Last week, the Uganda media, collectively fell for a fabricated story on the purported electoral reform bills, they claimed government had presented to parliament, and basing on falsehoods, generated a frenzied debate laced with toxic language and insults. It appears, the media was fed by a mendacious opposition now on ropes, hoping to derail debate, like they did, during Constitutional amendment in 2017.
By Ofwono Opondo
The English saying that desperate times calls for desperate measures, seem to aptly apply to the combine group of opposition quislings, especially looking at this week’s twin events by Robert Kyagulanyi a.k.a. Bobi Wine, and Kizza Besigye, both from Wakiso suburbs. Kyagulanyi launched his presidential bid, and a team of “national coordinators,” for the ‘people power’ movement, a political patchwork.
As each general election draws closer, the Democratic Party (DP) leadership under the feeble, although ever buoyant and boastful, Norbert Mao, has presented itself as a political platform that accommodates progressive ideas upon which a new national political consensus can be built to replace the National Resistance Movement (NRM). Mao, has lately taken to advising NRM, and publicly claimed that the ‘Luwero Consensus’ which brought NRM to power in 1986, has ‘irretrievably’ collapsed.
A rough breeze is ruffling across the Atlantic between allies, United States, and United Kingdom, because UK’s former Ambassador, Sir Kim Darroch, described President Donald J Trump’s leadership in a leaked diplomatic cable, as incomprehensible, inane, divisive, insecure and likely to end in disgrace, yet this cable is supposedly the most secure.
The on-going controversies, surrounding the operations, commercial viability, net-worth, indebtedness, of the once state owned Uganda Telecommunications Limited (Utl), and the legal powers of its government appointed Administrator, stinks. The trails so far, appear to point towards the old adage of swimming with the sharks, or perhaps, even sadly, a war between jackals and hounds, in insider dealings to undercut each other. Ugandans must remain and maintain high alert and guard to stop being short-changed by public officials as has happened in the past.
The false political hype, by the Forum for Democratic Change (FDC) party, for a lean, transparent, accountable and clean government, is increasingly being debunked as a hollow drive by an angry bunch motivated more by impatience, envy, hate, personal vendetta, pretentious integrity. This week’s bust of FDC over fraudulent accountability to one of its many donors, the Netherlands Institute of Multiparty Democracy (NIMD) for a little penny, Eighteen million Uganda shilling (US4500 dollars), should really, really be embarrassing.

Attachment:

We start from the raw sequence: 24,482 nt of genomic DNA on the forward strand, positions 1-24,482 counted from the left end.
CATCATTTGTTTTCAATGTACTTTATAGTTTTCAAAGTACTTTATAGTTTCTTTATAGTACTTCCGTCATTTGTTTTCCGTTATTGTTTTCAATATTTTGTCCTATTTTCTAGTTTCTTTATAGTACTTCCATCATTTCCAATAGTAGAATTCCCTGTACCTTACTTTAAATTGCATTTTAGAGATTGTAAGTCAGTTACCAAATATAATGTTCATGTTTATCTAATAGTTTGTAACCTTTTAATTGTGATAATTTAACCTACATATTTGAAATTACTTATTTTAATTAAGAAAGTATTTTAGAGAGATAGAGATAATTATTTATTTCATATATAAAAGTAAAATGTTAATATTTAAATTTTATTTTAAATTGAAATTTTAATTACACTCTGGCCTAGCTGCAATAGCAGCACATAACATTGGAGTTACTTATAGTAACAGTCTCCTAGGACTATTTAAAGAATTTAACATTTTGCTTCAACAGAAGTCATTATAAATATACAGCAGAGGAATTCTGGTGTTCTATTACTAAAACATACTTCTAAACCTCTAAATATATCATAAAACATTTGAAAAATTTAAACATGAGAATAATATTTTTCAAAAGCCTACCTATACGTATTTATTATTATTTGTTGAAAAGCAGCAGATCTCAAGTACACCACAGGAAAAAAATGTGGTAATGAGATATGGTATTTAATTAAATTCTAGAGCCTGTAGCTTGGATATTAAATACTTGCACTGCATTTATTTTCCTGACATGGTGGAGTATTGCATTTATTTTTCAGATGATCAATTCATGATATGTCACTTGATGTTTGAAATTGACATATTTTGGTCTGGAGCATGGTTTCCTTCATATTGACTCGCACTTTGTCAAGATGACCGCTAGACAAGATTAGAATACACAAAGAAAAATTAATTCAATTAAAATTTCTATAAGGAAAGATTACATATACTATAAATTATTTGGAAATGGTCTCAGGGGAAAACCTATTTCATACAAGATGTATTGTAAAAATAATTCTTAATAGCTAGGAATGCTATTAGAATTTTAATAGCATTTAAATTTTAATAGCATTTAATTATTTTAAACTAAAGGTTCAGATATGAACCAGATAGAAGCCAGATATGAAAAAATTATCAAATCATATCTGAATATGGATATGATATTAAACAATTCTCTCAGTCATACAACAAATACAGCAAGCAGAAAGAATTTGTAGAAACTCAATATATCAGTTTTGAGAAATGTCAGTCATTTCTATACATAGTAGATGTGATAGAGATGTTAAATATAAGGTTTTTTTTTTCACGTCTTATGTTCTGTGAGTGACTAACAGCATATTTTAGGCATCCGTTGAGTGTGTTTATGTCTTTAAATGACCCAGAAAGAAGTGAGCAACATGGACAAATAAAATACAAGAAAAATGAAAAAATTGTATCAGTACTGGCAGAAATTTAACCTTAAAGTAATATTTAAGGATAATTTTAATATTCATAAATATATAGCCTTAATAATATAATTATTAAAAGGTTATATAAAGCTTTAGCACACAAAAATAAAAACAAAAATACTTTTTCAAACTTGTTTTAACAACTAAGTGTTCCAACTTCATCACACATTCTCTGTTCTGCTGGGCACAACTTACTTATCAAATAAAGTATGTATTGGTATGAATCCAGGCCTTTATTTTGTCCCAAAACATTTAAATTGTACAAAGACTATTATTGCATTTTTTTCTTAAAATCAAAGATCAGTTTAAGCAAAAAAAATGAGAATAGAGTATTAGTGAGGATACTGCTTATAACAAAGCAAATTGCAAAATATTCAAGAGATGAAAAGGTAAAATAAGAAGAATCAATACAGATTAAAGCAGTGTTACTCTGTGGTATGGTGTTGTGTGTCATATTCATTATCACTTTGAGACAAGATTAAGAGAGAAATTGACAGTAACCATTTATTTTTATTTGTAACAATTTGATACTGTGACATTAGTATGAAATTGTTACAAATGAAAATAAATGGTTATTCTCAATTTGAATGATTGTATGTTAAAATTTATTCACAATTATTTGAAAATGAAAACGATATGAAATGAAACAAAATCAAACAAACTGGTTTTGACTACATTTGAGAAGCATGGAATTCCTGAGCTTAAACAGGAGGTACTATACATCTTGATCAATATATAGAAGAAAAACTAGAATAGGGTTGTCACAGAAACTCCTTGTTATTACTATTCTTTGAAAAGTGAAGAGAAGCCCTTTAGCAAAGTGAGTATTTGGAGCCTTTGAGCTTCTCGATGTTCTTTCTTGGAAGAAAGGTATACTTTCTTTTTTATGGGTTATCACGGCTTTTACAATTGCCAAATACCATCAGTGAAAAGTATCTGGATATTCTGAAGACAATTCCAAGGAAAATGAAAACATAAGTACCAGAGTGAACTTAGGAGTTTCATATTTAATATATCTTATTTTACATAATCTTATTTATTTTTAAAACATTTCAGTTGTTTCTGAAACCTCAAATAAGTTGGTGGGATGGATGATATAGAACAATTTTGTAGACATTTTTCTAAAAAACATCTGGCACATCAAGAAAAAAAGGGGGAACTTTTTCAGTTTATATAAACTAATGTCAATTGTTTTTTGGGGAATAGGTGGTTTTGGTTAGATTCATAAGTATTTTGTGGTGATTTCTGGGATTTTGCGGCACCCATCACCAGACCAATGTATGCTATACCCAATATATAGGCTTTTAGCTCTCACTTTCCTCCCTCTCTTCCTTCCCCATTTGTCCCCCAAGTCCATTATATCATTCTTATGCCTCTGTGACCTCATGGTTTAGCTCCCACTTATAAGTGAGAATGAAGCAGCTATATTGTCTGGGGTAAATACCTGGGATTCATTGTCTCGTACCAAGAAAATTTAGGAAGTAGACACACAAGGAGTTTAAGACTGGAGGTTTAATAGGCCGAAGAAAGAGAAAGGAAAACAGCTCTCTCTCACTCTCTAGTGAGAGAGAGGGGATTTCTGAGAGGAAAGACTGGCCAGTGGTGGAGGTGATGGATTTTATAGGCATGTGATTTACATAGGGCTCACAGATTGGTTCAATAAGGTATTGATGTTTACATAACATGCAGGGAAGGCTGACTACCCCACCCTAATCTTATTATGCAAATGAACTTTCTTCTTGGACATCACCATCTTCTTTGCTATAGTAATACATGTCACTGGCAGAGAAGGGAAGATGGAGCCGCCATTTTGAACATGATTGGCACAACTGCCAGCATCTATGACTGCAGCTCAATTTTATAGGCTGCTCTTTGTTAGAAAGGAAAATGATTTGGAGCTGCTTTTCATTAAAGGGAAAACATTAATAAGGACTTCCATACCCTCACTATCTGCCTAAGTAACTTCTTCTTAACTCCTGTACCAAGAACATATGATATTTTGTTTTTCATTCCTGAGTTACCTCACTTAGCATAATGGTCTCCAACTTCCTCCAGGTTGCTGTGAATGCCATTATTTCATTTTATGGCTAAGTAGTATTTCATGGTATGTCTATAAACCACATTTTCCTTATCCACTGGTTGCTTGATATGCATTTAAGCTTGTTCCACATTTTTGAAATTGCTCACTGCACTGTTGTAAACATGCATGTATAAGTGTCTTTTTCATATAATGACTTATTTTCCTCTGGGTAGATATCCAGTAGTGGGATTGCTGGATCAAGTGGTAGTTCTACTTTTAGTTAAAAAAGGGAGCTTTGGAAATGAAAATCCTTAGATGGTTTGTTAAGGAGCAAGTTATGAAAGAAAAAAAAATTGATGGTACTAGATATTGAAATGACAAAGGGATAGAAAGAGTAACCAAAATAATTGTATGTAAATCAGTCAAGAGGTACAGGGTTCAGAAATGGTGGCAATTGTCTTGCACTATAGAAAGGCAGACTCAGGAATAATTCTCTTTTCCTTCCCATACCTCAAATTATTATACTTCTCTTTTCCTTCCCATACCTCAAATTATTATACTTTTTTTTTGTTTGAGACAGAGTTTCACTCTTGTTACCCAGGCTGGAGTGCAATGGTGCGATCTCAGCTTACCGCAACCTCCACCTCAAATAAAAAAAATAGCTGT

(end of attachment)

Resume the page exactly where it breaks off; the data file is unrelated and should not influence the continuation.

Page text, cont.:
The ongoing whirlwind swirling in the local media about the purported irregular printing and dumping of extra money by unauthorised persons on to the Uganda economy is nothing more than false echoes pumped by an ignorant and insidious media, especially taking advantage of the uncontrollable rise of social media. Uganda is not a failed banana republic where currencies can be printed and dumped without strict adherence to international standards, protocols and verifiable traceability.
Information flickering on several media platforms that the Western Europe ‘donor’ driven Democratic Governance Facility (DGF), and a host of NGOs and Civil Society Organisations (CSOs) they create, fund and lend support to, are entrapped in a major corruption scandal, should actually be stale news. After all, the same DGF facilitates IPOD, yet, FDC that sings transparency, receives facilitation from them and boycotts IPOD activities without fearing any sanctions.
oday Uganda commemorates Heroes Day being held in Kasanje town council, Wakiso district, which is historically synonymous with the National Resistance Army (NRA) liberation struggle that saw the NRA/M take over power in 1986. It is the place, as base camp where the then government soldiers, the UNLA and Uganda People’s Congress (UPC) functionaries led by Gombolola chiefs Edward Kabira and Night Kulabako used to torment people as they relished power.
Professor Apolo Robin Nsibambi 78, the time keeper has kept his time, and in keeping with many African traditions, almost all obituaries so far, have only spoken well about his life. But Nsibambi who died last Friday, peacefully at his home, like all human beings had the other side, and at the risk of enlisting wraths, I modestly venture into shedding some light on parts of what few will dare publicly say today.